By Brad Cook | May 30, 2011

I’m one of the many whose fascination with World War II helps support The History Channel’s cottage industry built around the subject. Sure, it’s been called “the good war,” one that pitted good versus evil, but of course the reality is much more complex and nuanced than that. World War II’s sprawling narrative and varied cast of characters meant that it really couldn’t be distilled into a sound bite or a 140-character tweet.

It was certainly a war of contradictions. The Allies fought for freedom, but the U.S. put Americans of Japanese descent in internment camps, and anti-semitism and racism were ongoing problems. One member of the Allied coalition was just as oppressive as the Axis powers.

That second contradiction is what fuels “The Unknown War,” a massive, 20-part documentary that runs north of 16 hours. It originally aired on TV in 1978, but the Soviet invasion of Afghanistan cut short its run. As a result, it hasn’t been seen much since then, which is a shame because it features incredible footage, thanks to the legions of fearless cameramen put on the battlefields by Stalin. (Admittedly, many of them likely faced being shot for desertion or treason if they shirked their assignments, but it still took a lot of guts to keep the camera rolling in the face of an enemy onslaught.)

“The Unknown War” dives deep into its subject, covering the fighting between the Soviets and the Germans in exhaustive detail. The footage covers the strife faced by both civilians and soldiers, much of it uncensored and gruesome. Narrator Burt Lancaster brings the kind of gravitas you’d expect — he traveled to the Soviet Union and had the chance to stand at the scenes of some of the most brutal battles, such as the fort where a few hundred Soviet troops found themselves surrounded by thousands of Germans but still fought to the death.

The production values aren’t up to what we expect today, of course, and the video quality is rough overall, but we can’t expect Shout! Factory to have the kind of budget needed to restore this footage. I’m just thankful that it’s been preserved in a digital format, since “The Unknown War” could have been lost forever as the original film continued to degrade.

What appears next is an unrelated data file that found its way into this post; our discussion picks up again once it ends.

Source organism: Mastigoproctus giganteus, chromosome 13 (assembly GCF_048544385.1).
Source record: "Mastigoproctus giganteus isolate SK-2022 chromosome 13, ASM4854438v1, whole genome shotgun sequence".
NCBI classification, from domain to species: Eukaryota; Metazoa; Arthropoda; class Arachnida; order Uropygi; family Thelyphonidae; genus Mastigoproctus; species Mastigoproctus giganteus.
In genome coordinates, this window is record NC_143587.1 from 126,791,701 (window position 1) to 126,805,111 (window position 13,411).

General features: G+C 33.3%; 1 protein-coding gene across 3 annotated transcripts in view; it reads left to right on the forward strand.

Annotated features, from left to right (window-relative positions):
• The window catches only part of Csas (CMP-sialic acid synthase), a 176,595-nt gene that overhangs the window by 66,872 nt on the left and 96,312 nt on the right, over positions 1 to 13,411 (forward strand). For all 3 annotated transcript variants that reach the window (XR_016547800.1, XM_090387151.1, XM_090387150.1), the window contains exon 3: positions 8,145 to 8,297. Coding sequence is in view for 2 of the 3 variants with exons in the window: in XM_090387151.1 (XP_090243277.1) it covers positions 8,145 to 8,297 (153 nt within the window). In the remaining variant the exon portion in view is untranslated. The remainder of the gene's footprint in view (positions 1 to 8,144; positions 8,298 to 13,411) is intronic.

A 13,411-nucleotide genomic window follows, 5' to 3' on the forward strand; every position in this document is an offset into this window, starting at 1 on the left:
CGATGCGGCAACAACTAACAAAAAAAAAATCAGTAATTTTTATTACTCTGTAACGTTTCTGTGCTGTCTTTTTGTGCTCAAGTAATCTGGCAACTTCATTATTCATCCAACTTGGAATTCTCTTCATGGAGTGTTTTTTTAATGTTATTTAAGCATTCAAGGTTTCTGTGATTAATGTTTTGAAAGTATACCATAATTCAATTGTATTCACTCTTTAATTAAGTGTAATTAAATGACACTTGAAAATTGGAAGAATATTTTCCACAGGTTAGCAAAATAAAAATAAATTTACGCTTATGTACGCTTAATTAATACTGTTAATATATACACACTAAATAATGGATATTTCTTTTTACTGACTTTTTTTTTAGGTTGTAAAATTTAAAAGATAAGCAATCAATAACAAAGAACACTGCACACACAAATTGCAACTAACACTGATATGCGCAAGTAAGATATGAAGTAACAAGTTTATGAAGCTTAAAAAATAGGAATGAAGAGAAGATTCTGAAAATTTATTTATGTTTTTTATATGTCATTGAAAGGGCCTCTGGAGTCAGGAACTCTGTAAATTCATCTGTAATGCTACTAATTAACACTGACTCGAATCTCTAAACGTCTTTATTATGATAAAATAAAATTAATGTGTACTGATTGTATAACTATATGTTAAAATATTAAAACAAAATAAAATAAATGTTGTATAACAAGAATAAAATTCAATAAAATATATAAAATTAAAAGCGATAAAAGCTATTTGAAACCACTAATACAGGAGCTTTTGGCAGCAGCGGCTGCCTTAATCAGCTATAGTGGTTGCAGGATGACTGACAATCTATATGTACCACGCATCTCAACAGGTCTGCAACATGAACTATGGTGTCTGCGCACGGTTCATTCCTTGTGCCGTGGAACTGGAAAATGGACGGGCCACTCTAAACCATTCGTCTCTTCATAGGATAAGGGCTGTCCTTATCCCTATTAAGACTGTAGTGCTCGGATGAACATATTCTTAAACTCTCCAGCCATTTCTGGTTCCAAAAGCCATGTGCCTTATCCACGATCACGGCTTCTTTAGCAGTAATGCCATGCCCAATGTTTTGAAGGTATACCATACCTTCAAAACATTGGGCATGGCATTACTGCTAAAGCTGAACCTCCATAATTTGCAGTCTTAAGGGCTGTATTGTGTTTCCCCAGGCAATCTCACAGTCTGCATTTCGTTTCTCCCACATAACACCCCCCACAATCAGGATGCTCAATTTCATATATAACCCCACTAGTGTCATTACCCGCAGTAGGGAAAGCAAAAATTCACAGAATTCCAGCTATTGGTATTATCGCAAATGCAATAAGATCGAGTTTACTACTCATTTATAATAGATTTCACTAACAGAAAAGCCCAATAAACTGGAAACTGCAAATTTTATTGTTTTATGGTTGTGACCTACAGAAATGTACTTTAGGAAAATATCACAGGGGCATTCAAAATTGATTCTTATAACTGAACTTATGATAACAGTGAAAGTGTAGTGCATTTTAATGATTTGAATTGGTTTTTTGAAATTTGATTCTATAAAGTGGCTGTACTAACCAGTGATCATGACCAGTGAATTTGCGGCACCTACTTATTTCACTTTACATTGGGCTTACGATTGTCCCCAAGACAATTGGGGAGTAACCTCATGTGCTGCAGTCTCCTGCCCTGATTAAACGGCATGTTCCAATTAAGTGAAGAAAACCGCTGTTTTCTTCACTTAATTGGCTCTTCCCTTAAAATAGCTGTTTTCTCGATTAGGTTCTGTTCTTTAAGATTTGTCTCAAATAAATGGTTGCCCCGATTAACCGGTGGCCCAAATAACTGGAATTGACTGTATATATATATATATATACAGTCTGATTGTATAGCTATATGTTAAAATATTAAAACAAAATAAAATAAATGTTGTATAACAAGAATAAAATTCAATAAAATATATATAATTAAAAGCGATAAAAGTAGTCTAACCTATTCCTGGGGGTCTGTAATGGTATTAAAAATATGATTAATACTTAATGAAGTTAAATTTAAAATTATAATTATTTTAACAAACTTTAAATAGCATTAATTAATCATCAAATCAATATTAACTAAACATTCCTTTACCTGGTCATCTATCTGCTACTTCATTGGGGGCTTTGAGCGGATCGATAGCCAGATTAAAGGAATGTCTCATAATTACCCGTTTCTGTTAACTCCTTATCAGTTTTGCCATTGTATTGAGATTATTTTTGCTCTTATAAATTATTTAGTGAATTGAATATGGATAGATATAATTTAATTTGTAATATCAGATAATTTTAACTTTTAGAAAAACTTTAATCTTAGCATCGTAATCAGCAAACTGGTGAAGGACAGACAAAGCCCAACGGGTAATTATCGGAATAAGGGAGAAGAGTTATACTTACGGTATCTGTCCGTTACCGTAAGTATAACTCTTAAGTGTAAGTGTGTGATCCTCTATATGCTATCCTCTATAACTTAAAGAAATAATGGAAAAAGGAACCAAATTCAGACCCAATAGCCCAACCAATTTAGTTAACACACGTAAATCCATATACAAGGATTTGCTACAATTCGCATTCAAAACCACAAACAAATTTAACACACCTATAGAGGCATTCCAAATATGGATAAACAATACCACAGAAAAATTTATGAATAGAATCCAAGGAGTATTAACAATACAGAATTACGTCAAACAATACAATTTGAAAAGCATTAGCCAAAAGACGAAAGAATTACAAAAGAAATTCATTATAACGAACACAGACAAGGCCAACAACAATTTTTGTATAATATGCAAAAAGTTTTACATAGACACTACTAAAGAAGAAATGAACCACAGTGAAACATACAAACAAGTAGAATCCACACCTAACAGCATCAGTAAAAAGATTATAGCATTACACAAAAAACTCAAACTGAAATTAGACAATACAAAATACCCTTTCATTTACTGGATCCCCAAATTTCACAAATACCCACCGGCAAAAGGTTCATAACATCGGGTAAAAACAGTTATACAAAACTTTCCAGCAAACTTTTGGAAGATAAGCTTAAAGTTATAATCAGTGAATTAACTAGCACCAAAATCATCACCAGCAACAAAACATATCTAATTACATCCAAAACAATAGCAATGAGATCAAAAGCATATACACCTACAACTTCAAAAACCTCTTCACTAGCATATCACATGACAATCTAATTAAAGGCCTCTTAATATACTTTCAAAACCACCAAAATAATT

While this is a very well done and comprehensive documentary, you’ll definitely want to check out the bonus features in the order in which they appear in this five-disc set. Writer and composer Rod McKuen discusses how “The Unknown War” came to be, noting that he and others involved with the series traveled to the Soviet Union to collaborate with filmmakers there, including producer Roman Karmen, who was one of the Soviets’ battlefield cameramen. Karmen was instrumental in helping them obtain footage that had been locked in the Kremlin’s vault since the end of the war.

McKuen explains that there were plenty of disagreements between the U.S. and Soviet filmmakers, saying: “Sometimes we won and sometimes they did.” That’s a key point, one that leads into the other bonus feature, an analysis of the series by Willard Sunderland, Associate Professor of Russian history at the University of Cincinnati.

Sunderland discusses some of the series’ most glaring omissions, including the Soviets’ invasion of Finland and the atrocities they committed in Poland, as well as the real reason for Stalin trying to keep the Germans at bay: the documentary makes Stalin sound almost noble for trying to keep the peace with Germany, but Sunderland explains that the Soviets had the same imperial aspirations as the Nazis, and it was inevitable that the two countries would butt heads.

Sunderland doesn’t damn the American filmmakers for what was left out, so I assume he realizes that they were dealing with a difficult situation when traveling to the Cold War era Soviet Union, where they were lucky to get any assistance at all. While it’s a shame that the Soviet invasion of Afghanistan short-circuited the series’ exposure on TV, the entire documentary would have probably been derailed if that had happened while it was in production.

Like all historical events, the fighting between the Soviet Union and Germany during World War II was too complex for a simplistic explanation, and as Sunderland’s interview shows, even a 16.5-hour documentary doesn’t necessarily cover everything. Just as various forces were at work in the 1940s, competing agendas shaped the narrative that was created in the late 1970s.

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